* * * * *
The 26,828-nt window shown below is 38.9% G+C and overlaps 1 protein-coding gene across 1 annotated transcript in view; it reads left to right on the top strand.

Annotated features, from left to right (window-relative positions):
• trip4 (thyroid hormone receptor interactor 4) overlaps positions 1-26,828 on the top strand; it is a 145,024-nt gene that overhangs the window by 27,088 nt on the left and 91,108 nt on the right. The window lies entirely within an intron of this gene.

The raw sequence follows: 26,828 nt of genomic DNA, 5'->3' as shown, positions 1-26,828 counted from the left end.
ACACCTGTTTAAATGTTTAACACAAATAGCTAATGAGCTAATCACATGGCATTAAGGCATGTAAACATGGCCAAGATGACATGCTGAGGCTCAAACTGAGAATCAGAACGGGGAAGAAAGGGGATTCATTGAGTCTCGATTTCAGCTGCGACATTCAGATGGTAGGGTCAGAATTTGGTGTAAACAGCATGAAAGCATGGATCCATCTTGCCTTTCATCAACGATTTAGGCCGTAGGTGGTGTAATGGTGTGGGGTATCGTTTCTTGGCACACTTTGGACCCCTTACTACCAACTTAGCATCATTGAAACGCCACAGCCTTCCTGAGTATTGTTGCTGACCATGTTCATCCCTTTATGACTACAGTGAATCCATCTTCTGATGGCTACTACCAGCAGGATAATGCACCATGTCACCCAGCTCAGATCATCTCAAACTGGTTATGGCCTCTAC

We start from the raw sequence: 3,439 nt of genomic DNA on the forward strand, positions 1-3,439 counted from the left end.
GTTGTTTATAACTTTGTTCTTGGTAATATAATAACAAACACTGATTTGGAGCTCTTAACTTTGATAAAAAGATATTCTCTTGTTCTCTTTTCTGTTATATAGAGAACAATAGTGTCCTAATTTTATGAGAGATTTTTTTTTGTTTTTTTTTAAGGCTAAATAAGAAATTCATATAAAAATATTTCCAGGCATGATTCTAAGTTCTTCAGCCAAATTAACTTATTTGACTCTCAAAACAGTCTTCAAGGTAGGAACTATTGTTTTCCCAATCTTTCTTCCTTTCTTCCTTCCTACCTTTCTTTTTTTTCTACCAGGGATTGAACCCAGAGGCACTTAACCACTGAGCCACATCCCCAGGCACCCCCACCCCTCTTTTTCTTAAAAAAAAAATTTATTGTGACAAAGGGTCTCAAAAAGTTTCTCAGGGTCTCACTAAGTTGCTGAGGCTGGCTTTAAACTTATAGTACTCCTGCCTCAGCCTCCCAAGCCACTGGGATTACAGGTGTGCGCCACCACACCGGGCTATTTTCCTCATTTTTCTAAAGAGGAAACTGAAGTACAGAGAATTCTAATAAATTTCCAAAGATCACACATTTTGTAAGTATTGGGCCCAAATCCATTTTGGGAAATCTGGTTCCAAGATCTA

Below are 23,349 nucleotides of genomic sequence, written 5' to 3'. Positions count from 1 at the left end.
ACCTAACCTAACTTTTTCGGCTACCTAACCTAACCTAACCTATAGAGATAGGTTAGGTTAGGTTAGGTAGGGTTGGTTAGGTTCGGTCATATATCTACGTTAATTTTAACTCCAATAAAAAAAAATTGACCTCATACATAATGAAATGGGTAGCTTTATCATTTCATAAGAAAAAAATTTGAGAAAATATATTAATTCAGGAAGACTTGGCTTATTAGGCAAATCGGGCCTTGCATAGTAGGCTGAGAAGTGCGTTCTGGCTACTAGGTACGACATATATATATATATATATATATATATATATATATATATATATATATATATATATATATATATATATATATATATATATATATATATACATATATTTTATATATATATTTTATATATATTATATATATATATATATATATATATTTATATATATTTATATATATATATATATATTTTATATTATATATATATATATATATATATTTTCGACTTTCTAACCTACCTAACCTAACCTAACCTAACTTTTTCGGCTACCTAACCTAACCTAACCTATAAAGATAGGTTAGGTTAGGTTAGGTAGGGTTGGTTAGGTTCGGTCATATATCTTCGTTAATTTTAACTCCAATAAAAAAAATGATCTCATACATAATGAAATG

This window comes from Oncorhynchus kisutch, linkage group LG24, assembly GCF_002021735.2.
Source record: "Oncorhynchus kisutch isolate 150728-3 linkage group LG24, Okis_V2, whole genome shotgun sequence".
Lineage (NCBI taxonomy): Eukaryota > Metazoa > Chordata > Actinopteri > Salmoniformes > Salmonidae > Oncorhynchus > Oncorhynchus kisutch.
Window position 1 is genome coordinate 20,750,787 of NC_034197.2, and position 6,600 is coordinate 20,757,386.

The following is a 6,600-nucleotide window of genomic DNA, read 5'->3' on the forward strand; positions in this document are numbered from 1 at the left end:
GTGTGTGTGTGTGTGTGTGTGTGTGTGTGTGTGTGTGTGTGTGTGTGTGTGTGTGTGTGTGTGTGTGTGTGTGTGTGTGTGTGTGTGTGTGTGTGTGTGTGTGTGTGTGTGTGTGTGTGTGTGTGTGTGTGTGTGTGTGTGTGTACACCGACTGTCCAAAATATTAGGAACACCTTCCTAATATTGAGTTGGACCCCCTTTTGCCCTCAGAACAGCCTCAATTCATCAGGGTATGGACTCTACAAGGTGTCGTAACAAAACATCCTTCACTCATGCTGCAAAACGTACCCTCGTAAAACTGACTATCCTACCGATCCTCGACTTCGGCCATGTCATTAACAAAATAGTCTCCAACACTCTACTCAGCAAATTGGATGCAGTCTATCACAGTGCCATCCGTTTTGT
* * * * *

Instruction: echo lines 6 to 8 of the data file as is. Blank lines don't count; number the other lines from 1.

We start from the raw sequence: 3,439 nt of genomic DNA on the forward strand, positions 1-3,439 counted from the left end.
GTTGTTTATAACTTTGTTCTTGGTAATATAATAACAAACACTGATTTGGAGCTCTTAACTTTGATAAAAAGATATTCTCTTGTTCTCTTTTCTGTTATATAGAGAACAATAGTGTCCTAATTTTATGAGAGATTTTTTTTTGTTTTTTTTTAAGGCTAAATAAGAAATTCATATAAAAATATTTCCAGGCATGATTCTAAGTTCTTCAGCCAAATTAACTTATTTGACTCTCAAAACAGTCTTCAAGGTAGGAACTATTGTTTTCCCAATCTTTCTTCCTTTCTTCCTTCCTACCTTTCTTTTTTTTCTACCAGGGATTGAACCCAGAGGCACTTAACCACTGAGCCACATCCCCAGGCACCCCCACCCCTCTTTTTCTTAAAAAAAAAATTTATTGTGACAAAGGGTCTCAAAAAGTTTCTCAGGGTCTCACTAAGTTGCTGAGGCTGGCTTTAAACTTATAGTACTCCTGCCTCAGCCTCCCAAGCCACTGGGATTACAGGTGTGCGCCACCACACCGGGCTATTTTCCTCATTTTTCTAAAGAGGAAACTGAAGTACAGAGAATTCTAATAAATTTCCAAAGATCACACATTTTGTAAGTATTGGGCCCAAATCCATTTTGGGAAATCTGGTTCCAAGATCTA

Below are 23,349 nucleotides of genomic sequence, written 5' to 3'. Positions count from 1 at the left end.